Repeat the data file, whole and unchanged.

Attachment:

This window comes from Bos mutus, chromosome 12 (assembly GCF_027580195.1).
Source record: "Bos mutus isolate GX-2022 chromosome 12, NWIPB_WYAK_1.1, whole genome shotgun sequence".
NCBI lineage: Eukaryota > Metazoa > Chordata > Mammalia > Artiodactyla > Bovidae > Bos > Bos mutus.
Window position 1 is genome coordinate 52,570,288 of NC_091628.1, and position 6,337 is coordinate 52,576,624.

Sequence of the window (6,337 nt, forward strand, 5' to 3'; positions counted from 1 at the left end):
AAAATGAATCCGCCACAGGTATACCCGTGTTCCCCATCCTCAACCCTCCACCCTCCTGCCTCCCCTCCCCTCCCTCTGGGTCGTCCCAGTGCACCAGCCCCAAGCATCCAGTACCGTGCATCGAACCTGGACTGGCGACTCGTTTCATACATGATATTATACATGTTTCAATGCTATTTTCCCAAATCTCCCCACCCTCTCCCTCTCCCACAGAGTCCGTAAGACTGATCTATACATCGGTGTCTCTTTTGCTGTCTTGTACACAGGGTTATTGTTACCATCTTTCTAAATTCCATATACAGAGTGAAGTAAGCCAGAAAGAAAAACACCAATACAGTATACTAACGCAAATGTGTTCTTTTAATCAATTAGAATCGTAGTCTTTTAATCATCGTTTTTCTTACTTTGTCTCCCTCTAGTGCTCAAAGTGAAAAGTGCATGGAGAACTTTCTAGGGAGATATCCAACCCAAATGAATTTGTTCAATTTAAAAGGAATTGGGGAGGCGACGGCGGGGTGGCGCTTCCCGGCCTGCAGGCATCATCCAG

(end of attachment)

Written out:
This window comes from Bos mutus, chromosome 12 (assembly GCF_027580195.1).
Source record: "Bos mutus isolate GX-2022 chromosome 12, NWIPB_WYAK_1.1, whole genome shotgun sequence".
NCBI lineage: Eukaryota > Metazoa > Chordata > Mammalia > Artiodactyla > Bovidae > Bos > Bos mutus.
Window position 1 is genome coordinate 52,570,288 of NC_091628.1, and position 6,337 is coordinate 52,576,624.

Sequence of the window (6,337 nt, forward strand, 5' to 3'; positions counted from 1 at the left end):
AAAATGAATCCGCCACAGGTATACCCGTGTTCCCCATCCTCAACCCTCCACCCTCCTGCCTCCCCTCCCCTCCCTCTGGGTCGTCCCAGTGCACCAGCCCCAAGCATCCAGTACCGTGCATCGAACCTGGACTGGCGACTCGTTTCATACATGATATTATACATGTTTCAATGCTATTTTCCCAAATCTCCCCACCCTCTCCCTCTCCCACAGAGTCCGTAAGACTGATCTATACATCGGTGTCTCTTTTGCTGTCTTGTACACAGGGTTATTGTTACCATCTTTCTAAATTCCATATACAGAGTGAAGTAAGCCAGAAAGAAAAACACCAATACAGTATACTAACGCAAATGTGTTCTTTTAATCAATTAGAATCGTAGTCTTTTAATCATCGTTTTTCTTACTTTGTCTCCCTCTAGTGCTCAAAGTGAAAAGTGCATGGAGAACTTTCTAGGGAGATATCCAACCCAAATGAATTTGTTCAATTTAAAAGGAATTGGGGAGGCGACGGCGGGGTGGCGCTTCCCGGCCTGCAGGCATCATCCAG